Every delegate matters at the Republican National Convention July 18-21 in Cleveland, and Doyle Webb, Republican Party of Arkansas chairman, will help decide which ones actually count.
Talk Business & Politics reports that Webb has been appointed chair of the eight-member Contest Committee by Reince Priebus, Republican National Committee chairman. The committee will decide questions over which delegates and delegations can be seated in the weeks leading up to the convention. Webb served as a committee member in 2012.
The position could be critical in this year’s presidential election. Unless Donald Trump can reach the required 1,237 majority of delegates, then the convention will be contested. Trump, U.S. Sen. Ted Cruz, R-Texas, and Ohio Gov. John Kasich are jockeying for delegates.
Webb said he didn’t know how many challenges the committee will have to decide. In 2008, three delegates were affected. In 2012, 100 were. Its decisions can be appealed to the full Credentials Committee.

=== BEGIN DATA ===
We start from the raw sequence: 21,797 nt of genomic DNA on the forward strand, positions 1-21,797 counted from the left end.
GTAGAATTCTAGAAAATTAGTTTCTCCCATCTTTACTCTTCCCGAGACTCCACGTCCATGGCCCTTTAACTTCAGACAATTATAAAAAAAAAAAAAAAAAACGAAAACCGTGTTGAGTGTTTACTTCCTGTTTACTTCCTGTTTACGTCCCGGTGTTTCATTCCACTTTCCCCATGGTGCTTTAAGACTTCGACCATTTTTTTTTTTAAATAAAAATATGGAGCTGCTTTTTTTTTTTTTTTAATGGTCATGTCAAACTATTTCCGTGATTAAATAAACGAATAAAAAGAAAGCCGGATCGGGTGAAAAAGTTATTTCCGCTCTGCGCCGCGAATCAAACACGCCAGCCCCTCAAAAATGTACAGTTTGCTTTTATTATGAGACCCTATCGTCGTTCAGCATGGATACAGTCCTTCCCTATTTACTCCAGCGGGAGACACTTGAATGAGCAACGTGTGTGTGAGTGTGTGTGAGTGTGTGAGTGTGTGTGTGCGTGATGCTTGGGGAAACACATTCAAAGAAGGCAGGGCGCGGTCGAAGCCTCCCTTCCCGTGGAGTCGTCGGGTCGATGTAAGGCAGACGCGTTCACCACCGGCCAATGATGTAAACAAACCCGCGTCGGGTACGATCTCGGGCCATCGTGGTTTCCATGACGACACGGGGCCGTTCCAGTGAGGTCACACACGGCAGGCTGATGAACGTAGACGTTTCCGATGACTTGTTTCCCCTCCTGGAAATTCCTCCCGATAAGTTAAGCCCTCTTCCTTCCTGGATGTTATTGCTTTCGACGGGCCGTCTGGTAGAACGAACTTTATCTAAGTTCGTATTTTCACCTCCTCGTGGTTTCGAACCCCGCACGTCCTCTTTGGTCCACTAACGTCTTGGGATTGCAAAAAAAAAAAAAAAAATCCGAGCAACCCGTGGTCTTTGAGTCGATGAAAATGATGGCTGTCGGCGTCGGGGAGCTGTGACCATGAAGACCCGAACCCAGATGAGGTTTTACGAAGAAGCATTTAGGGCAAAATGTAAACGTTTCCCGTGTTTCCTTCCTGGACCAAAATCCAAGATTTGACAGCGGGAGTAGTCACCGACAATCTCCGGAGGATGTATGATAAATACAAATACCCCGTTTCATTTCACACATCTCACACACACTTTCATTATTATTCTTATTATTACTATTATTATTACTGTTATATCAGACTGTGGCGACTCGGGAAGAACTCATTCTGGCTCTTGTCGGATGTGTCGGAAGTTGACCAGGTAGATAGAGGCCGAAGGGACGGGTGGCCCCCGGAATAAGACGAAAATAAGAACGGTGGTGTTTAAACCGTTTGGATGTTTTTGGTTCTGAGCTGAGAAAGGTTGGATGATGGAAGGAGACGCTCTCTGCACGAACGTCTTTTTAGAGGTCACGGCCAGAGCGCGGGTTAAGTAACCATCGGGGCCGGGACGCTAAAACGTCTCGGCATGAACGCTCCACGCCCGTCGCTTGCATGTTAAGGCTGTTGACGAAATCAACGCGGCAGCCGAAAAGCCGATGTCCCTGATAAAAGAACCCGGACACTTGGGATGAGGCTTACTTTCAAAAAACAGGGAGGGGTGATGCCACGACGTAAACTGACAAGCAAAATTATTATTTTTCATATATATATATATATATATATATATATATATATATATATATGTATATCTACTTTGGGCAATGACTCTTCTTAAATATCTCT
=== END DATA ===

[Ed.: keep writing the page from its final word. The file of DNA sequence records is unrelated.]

Webb said delegates and entire delegations can be challenged. In one previous instance, for example, a state failed to determine who was entitled to vote. In another, a state had elected two slates at different times, and the committee had to determine which one could be seated.
“In past years, we’ve actually had two sets of state delegates in the convention town waiting to hear what our decision is,” he said.
Webb said the committee normally spends 2-3 weeks before the convention deciding the challenges. It follows strict procedures and makes decisions based on a particular state’s election laws, state party rules, and parliamentary procedure. It is not involved in delegate disputes once the convention begins.
“Our role ends as the convention gavels in,” he said.
Webb was reached in Hollywood, Fla., Thursday at the RNC’s Spring Meeting, where the Contest Committee met for the first time that day and held an orientation for new members.
The committee is composed of two RNC members from each of the party’s four regions. Webb is the only Arkansan and said he believed he was one of two attorneys.